Evidence using the PTK inhibitors herbimycin A and genistein demonstrates that PTK activation is necessary for both FcR-mediated and natural cytotoxicity (10–14). However, the available genetic evidence from Lck- and Fyn-deficient mice suggests that neither of these specific Src family tyrosine kinases is necessary for NK cell–mediated cytotoxicity (15, 16). This raises the possibility that another Src family PTK (e.g., Lyn) could subserve this role. Alternatively, the receptors initiating NK cell–mediated killing could use a different kind of PTK that might function in a Src family kinase-independent manner. The Syk family member ZAP-70, which is expressed in NK cells, is unlikely to be this PTK because ZAP-70 appears to require activation by a Src family PTK (17–20); and because NK cells from humans and mice lacking ZAP-70 can mediate normal natural cytotoxicity and ADCC (21–23). In contrast, Syk itself could perform this role. Syk is expressed in NK cells (24) and evidence suggests that Syk is able to function in the absence of Src family kinases (18–20, 25). Although chimeric receptors containing the intracellular portion of ZAP-70 require cross-linking with Src family kinases such as Lck or Fyn to mediate cytotoxicity, chimeric receptors containing Syk can initiate killing in the absence of Src family PTK costimulation (18). In addition, Syk, but not ZAP-70, can induce the tyrosine phosphorylation of ITAM-containing receptor subunits in an Src family PTK-independent manner (19, 20, 25).
To test the hypothesis that the Syk tyrosine kinase is functionally involved in natural cytotoxicity, we first stimulated NK cells with a panel of sensitive targets and then characterized their intracellular signaling events. Although stimulation of NK cells with sensitive targets is known to induce increases in intracellular free Ca2+ and inositol phosphate release (26–30), more proximal specific signaling events have not been elucidated. In this study, we describe a rapid and reversible increase in the tyrosine phosphorylation of NK cell–derived Syk after target cell stimulation. In addition, either pharmacologic inhibition of Syk kinase activity or expression of dominant-negative, kinase-inactive Syk in NK cells inhibits natural killing. Finally, tumor cells that are made resistant to NK cell–mediated cytotoxicity by MHC class I transfection no longer activate Syk. Together these data emphasize the central contribution of the Syk tyrosine kinase to generation of natural cytotoxicity.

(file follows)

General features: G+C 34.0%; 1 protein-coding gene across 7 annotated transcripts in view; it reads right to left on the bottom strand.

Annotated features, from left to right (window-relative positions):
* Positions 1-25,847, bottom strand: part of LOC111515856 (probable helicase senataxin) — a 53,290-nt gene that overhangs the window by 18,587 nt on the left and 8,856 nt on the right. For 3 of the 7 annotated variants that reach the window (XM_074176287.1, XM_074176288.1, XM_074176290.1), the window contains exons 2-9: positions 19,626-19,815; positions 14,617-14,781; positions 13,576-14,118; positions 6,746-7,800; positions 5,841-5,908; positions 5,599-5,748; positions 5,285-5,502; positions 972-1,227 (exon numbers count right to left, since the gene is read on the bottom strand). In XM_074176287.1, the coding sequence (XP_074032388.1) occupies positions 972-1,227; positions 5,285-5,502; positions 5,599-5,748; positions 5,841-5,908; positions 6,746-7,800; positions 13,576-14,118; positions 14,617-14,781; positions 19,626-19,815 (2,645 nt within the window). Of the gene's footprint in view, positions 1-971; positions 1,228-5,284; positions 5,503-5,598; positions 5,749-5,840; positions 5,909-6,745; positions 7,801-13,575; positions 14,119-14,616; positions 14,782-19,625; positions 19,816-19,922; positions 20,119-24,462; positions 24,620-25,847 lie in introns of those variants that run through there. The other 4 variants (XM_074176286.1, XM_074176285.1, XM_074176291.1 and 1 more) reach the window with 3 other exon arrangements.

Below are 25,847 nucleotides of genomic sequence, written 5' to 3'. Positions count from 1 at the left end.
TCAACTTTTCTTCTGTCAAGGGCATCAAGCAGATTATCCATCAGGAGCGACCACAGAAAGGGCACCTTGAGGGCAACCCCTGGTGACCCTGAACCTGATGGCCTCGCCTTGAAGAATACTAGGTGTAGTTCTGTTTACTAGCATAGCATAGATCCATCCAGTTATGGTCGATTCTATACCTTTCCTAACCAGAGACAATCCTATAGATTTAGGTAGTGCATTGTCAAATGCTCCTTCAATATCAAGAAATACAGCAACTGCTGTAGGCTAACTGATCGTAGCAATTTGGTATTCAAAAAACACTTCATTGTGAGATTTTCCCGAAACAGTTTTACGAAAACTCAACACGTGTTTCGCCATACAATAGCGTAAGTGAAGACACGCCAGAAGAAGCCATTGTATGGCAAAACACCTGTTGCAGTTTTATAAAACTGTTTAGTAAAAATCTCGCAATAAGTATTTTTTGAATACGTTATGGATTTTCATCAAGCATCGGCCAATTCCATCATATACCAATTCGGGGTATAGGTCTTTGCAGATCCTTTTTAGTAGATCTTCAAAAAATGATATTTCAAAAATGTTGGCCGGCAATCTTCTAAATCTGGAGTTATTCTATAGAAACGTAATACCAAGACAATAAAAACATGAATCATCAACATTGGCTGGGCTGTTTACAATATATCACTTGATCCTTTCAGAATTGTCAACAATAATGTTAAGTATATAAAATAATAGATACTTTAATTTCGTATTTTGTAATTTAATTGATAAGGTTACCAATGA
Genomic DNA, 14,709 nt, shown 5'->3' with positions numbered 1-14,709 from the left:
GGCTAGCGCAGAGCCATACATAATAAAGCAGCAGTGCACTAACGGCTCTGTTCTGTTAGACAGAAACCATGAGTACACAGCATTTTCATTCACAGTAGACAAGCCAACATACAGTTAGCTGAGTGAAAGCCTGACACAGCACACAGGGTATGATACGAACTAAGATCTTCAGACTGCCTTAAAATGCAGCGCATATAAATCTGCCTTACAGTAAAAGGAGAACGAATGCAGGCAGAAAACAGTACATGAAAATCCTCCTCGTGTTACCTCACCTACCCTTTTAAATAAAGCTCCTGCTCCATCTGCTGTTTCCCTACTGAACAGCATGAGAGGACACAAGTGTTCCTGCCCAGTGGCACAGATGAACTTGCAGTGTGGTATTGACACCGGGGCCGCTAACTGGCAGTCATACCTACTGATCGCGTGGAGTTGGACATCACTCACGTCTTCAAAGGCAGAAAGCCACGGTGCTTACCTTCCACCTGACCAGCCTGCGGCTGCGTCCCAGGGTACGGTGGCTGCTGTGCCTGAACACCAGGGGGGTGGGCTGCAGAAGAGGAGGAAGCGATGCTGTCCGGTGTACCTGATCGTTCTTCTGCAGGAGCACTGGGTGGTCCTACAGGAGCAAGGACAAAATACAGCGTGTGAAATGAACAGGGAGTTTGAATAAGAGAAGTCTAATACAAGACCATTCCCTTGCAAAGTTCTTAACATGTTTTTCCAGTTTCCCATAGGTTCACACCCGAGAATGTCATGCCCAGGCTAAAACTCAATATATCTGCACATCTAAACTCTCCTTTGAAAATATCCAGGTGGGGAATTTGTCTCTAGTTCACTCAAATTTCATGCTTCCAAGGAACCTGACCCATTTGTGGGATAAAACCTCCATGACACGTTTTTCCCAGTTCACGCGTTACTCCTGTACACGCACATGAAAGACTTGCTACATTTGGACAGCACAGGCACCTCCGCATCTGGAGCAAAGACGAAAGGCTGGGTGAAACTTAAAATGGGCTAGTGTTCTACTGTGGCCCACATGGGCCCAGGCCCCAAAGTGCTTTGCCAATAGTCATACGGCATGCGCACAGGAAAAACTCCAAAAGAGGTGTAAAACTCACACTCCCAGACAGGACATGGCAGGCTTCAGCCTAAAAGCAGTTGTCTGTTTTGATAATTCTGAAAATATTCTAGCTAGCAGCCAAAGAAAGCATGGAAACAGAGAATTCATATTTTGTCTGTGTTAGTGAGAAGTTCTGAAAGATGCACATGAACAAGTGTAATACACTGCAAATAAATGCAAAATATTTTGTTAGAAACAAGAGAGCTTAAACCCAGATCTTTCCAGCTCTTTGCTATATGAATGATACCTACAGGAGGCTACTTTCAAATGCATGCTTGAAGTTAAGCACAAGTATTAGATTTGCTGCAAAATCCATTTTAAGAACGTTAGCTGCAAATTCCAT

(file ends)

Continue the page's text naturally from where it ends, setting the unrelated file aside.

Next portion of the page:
Materials And Methods
Cells, Chemicals, and Abs.
The P815 cell line (murine mastocytoma) was obtained from American Type Culture Collection (Rockville, MD). The HLA class I–deficient C1R cell line (B-LCL) and its HLA-transfected derivatives were supplied by Peter Cresswell (Yale University, New Haven, CT). The HLA class I–deficient cell line 721.221 (B-LCL) was provided by Peter Parham (Stanford University, Palo Alto, CA). Human PBL were isolated from defibrinated blood by Ficoll-Hypaque density centrifugation. Human CD16+ NK cell lines were isolated and characterized as previously described (29). All chemicals, unless otherwise noted, were obtained from Sigma Chemical Co. (St. Louis, MO). The 3G8 hybridoma (anti-FcγRIII) was provided by Bice Perussia (Thomas Jefferson University, Philadelphia, PA; reference 31) and 3G8 mAb was purified by affinity chromatography over protein A agarose. The generation and characterization of rabbit antisera specific for ZAP-70 have been previously described (32). The 4D10 mAb specific for Syk was purchased from Santa Cruz Biotechnology (Santa Cruz, CA). The antiphosphotyrosine mAb 4G10 was purchased from Upstate Biotechnology Inc. (Lake Placid, NY).